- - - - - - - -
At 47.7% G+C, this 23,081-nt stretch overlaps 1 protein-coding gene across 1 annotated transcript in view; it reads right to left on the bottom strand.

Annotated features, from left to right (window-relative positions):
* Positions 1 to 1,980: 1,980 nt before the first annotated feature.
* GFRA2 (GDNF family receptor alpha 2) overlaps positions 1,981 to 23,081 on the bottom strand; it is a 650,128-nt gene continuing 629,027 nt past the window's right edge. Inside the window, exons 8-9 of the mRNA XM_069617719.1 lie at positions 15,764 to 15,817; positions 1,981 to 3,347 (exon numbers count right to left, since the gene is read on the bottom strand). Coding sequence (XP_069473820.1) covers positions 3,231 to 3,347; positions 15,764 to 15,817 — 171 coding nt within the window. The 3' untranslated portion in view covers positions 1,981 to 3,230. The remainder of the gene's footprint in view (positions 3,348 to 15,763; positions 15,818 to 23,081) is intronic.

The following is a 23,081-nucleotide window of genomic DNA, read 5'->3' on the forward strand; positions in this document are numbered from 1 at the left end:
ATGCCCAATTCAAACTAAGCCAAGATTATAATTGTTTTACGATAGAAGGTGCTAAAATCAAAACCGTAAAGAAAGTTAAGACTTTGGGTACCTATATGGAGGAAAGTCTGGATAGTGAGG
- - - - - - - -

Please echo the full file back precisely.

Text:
At 47.7% G+C, this 23,081-nt stretch overlaps 1 protein-coding gene across 1 annotated transcript in view; it reads right to left on the bottom strand.

Annotated features, from left to right (window-relative positions):
* Positions 1 to 1,980: 1,980 nt before the first annotated feature.
* GFRA2 (GDNF family receptor alpha 2) overlaps positions 1,981 to 23,081 on the bottom strand; it is a 650,128-nt gene continuing 629,027 nt past the window's right edge. Inside the window, exons 8-9 of the mRNA XM_069617719.1 lie at positions 15,764 to 15,817; positions 1,981 to 3,347 (exon numbers count right to left, since the gene is read on the bottom strand). Coding sequence (XP_069473820.1) covers positions 3,231 to 3,347; positions 15,764 to 15,817 — 171 coding nt within the window. The 3' untranslated portion in view covers positions 1,981 to 3,230. The remainder of the gene's footprint in view (positions 3,348 to 15,763; positions 15,818 to 23,081) is intronic.

The following is a 23,081-nucleotide window of genomic DNA, read 5'->3' on the forward strand; positions in this document are numbered from 1 at the left end:
ATGCCCAATTCAAACTAAGCCAAGATTATAATTGTTTTACGATAGAAGGTGCTAAAATCAAAACCGTAAAGAAAGTTAAGACTTTGGGTACCTATATGGAGGAAAGTCTGGATAGTGAGG